CMS Allows States to Use Other Benefit Programs’ Income for Medicaid Eligibility Determinations

CMS announced in a letter to State Health Officials that it will allow states to use gross income information from the Supplemental Nutrition Assistance Program (SNAP) or other means-tested benefit programs, such as Temporary Assistance for Needy Families (TANF), to support Medicaid income eligibility determinations without obtaining waiver approval. States may receive approval for a state plan amendment to do so at application and renewal for those “who are certain to be income-eligible under Modified Adjusted Gross Income (MAGI)-based methodologies,” the criteria for which is further defined in the SHO letter. CMS notes that states may not automatically enroll this individual in Medicaid but must check if he/she is already enrolled in Medicaid and explain how it will obtain the minimum requirements for an application for Medicaid, verify his/her citizenship status, provide all rights associated with a Medicaid eligibility determination, explain how it will obtain additional necessary information, and affirm its ability to comply with Medicaid reporting requirements.

CMS Posts 2017 Benchmark Plans for Public Comment

CMS has posted states’ proposed selections for their essential health benefits (EHB) benchmark plans for 2017, the majority of which are based on a plan sold in the small group market in 2014. The posting includes the summary of benefits and coverage and supporting plan documents providing detail on plan coverage, limits and exclusions for each state benchmark plan for 2017. Comments are due on September 30th, 2015.

CMS Announces 2016 Reenrollment Processes for FFM Issuers

CMS released guidance for health insurance issuers in the Federally-facilitated Marketplaces (FFMs) on the 2016 redetermination and re-enrollment process. Consistent with previous guidance, health insurance issuers are encouraged to conduct outreach to enrollees who will have advance payments of the premium tax credit or cost sharing reductions discontinued during the re-enrollment process because they have: not reconciled their taxes, not provided the Marketplace authorization to access tax return information, or have updated tax return information with a household income above 500% FPL. Specifically, issuers are provided talking points for helping consumers who have not yet reconciled their previous year’s tax credits with the IRS to file the appropriate tax forms to do so.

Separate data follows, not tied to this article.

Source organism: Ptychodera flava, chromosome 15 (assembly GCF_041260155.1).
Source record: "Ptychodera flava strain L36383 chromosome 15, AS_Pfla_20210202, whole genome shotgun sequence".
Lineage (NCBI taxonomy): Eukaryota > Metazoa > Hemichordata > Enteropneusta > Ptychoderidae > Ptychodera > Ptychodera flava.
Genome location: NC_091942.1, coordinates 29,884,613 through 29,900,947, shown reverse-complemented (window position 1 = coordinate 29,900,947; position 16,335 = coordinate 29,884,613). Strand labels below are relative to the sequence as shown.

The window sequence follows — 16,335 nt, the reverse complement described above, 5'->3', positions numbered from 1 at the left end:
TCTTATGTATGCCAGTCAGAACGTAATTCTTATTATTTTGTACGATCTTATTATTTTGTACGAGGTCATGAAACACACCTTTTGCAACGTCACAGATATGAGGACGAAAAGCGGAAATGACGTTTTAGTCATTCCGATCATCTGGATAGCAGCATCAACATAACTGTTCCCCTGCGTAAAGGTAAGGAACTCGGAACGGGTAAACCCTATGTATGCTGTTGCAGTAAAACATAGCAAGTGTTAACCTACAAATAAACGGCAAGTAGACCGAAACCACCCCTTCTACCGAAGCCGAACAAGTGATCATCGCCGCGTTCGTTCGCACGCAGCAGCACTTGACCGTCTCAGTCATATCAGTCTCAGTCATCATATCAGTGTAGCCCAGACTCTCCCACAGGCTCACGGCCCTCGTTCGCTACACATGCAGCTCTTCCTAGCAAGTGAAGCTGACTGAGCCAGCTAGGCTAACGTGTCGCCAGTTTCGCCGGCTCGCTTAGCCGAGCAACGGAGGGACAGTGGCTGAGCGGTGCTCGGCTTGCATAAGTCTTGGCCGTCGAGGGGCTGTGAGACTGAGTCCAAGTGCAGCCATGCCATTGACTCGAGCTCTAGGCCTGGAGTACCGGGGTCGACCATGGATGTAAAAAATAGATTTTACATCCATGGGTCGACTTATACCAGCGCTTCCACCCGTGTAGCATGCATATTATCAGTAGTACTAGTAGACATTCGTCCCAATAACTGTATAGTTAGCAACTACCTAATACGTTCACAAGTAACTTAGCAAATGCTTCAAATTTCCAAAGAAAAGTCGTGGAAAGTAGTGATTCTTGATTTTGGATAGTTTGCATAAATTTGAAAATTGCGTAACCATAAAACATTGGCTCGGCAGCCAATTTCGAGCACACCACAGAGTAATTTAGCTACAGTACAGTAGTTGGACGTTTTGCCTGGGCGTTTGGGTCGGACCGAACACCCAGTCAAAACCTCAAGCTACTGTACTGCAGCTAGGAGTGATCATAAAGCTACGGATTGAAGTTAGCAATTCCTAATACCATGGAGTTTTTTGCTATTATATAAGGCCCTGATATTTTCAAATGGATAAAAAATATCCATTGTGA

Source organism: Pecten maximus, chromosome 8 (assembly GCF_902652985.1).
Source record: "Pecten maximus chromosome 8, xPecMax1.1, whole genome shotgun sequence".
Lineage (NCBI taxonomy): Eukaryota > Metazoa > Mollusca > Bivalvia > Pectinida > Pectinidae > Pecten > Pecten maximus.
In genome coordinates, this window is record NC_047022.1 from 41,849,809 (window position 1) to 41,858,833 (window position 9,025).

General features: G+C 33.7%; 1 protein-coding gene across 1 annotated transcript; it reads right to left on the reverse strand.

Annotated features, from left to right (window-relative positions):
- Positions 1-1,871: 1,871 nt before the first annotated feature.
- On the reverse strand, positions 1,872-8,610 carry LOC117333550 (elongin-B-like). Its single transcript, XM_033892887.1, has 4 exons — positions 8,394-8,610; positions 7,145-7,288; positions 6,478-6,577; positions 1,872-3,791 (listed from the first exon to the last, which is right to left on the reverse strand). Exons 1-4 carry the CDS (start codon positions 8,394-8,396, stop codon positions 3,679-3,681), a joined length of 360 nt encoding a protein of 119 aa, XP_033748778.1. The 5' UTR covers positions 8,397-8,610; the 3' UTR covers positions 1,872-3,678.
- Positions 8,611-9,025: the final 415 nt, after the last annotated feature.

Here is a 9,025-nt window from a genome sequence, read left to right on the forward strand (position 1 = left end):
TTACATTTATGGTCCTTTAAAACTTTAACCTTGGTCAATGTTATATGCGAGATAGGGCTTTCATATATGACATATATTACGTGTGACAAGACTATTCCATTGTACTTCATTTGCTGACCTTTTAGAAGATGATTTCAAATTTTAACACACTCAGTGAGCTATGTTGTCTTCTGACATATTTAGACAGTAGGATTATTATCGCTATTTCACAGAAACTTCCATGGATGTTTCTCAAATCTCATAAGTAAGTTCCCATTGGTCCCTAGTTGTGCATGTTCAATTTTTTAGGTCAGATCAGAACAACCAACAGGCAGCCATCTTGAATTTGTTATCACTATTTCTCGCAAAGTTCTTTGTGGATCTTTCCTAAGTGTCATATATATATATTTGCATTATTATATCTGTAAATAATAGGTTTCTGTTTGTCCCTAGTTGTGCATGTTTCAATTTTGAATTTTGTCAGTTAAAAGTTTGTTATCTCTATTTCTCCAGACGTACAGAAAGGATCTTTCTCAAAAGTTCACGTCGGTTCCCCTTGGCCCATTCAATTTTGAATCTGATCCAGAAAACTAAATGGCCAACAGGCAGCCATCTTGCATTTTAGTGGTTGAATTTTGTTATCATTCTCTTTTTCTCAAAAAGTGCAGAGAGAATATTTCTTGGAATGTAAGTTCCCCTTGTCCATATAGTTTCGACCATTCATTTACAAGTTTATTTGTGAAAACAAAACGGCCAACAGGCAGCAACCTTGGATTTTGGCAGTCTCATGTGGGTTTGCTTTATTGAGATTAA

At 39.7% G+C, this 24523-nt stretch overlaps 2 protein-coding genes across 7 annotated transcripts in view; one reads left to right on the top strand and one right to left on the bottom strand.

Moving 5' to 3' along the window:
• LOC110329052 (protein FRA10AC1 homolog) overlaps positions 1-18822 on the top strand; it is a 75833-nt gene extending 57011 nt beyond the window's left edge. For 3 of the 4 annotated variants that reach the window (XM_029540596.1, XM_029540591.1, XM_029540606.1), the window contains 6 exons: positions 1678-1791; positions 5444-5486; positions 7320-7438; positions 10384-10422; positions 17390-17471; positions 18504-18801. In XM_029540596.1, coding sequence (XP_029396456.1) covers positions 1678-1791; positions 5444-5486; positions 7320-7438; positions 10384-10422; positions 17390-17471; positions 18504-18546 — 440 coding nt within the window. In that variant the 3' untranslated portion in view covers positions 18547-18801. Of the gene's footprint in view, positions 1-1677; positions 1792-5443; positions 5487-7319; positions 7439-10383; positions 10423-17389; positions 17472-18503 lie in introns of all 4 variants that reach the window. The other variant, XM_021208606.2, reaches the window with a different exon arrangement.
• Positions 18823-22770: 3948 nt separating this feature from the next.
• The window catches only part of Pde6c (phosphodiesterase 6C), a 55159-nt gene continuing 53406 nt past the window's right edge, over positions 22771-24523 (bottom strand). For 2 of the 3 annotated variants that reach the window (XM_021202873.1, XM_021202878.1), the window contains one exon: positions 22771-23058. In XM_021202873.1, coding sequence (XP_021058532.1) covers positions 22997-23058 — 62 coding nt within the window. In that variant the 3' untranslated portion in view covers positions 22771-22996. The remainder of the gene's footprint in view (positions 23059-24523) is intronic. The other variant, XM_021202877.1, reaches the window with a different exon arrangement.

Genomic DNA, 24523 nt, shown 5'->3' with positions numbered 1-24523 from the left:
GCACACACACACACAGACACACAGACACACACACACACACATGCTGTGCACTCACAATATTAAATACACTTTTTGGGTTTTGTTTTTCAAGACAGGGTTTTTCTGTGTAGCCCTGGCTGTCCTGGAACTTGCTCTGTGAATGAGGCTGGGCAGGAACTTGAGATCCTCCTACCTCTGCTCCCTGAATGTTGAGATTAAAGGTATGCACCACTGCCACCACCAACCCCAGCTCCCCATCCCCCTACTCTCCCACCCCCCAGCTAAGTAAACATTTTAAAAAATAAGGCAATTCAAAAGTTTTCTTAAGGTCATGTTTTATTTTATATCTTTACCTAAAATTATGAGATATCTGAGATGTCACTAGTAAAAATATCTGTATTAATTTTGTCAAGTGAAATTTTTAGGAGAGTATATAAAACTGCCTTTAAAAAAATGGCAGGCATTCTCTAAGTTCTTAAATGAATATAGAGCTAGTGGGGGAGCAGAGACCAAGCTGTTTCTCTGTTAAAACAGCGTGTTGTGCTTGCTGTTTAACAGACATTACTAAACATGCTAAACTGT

72 Million Individuals Enrolled in Medicaid and CHIP

According to CMS’s monthly Medicaid/CHIP eligibility and enrollment report, 72 million individuals were enrolled in Medicaid and CHIP in June 2015, an increase of 292,000 individuals since May 2015. Since October 2013, nearly 13.1 million additional individuals have enrolled in Medicaid and CHIP, an increase of almost 23% over the average monthly enrollment for July through September of 2013. Compared to this 2013 timeframe, Medicaid expansion states have seen an average increase in enrollment of 29.7%, while states that have not expanded reported an average increase of 9.8%.

New Report Finds "Cadillac Tax" Estimated to Impact a Quarter of Employers

In 2018, an estimated 26% of employers who offer health insurance to employees will be subject to the Affordable Care Act's high cost plan tax (HCPT), also known as the Cadillac Tax, according to a new report by the Kaiser Family Foundation. However, if employers stopped offering a Flexible Savings Account before that time, only 16% of employers would be impacted. If employers make no changes to their plan over the following decade, the percentage of employers impacted is expected to rise to 42% due to the cost of health care expenditures outpacing inflation. The authors conclude that the Cadillac Tax may cause employers to modify their health benefit offerings and reduce employee choice.